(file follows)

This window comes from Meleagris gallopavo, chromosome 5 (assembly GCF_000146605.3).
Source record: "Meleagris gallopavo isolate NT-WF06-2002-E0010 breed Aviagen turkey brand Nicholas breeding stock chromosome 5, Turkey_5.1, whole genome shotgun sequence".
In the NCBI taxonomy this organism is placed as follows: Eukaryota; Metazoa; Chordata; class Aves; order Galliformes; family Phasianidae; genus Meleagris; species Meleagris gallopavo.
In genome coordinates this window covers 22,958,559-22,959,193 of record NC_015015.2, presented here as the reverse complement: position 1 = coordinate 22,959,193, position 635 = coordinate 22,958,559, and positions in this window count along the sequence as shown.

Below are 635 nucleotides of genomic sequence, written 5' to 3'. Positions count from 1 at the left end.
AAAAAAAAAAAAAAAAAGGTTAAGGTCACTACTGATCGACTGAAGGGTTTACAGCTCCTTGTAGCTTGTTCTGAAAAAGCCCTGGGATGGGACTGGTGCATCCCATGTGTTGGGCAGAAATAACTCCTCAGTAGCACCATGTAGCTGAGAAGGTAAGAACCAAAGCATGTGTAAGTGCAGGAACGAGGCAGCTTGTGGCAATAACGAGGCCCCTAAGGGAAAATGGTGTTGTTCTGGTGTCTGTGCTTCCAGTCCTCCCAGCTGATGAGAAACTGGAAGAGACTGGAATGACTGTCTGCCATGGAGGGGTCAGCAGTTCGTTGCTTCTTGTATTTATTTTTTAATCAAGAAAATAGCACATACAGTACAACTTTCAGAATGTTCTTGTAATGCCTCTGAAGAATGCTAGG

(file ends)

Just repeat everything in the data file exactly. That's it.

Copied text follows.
This window comes from Meleagris gallopavo, chromosome 5 (assembly GCF_000146605.3).
Source record: "Meleagris gallopavo isolate NT-WF06-2002-E0010 breed Aviagen turkey brand Nicholas breeding stock chromosome 5, Turkey_5.1, whole genome shotgun sequence".
In the NCBI taxonomy this organism is placed as follows: Eukaryota; Metazoa; Chordata; class Aves; order Galliformes; family Phasianidae; genus Meleagris; species Meleagris gallopavo.
In genome coordinates this window covers 22,958,559-22,959,193 of record NC_015015.2, presented here as the reverse complement: position 1 = coordinate 22,959,193, position 635 = coordinate 22,958,559, and positions in this window count along the sequence as shown.

Below are 635 nucleotides of genomic sequence, written 5' to 3'. Positions count from 1 at the left end.
AAAAAAAAAAAAAAAAAGGTTAAGGTCACTACTGATCGACTGAAGGGTTTACAGCTCCTTGTAGCTTGTTCTGAAAAAGCCCTGGGATGGGACTGGTGCATCCCATGTGTTGGGCAGAAATAACTCCTCAGTAGCACCATGTAGCTGAGAAGGTAAGAACCAAAGCATGTGTAAGTGCAGGAACGAGGCAGCTTGTGGCAATAACGAGGCCCCTAAGGGAAAATGGTGTTGTTCTGGTGTCTGTGCTTCCAGTCCTCCCAGCTGATGAGAAACTGGAAGAGACTGGAATGACTGTCTGCCATGGAGGGGTCAGCAGTTCGTTGCTTCTTGTATTTATTTTTTAATCAAGAAAATAGCACATACAGTACAACTTTCAGAATGTTCTTGTAATGCCTCTGAAGAATGCTAGG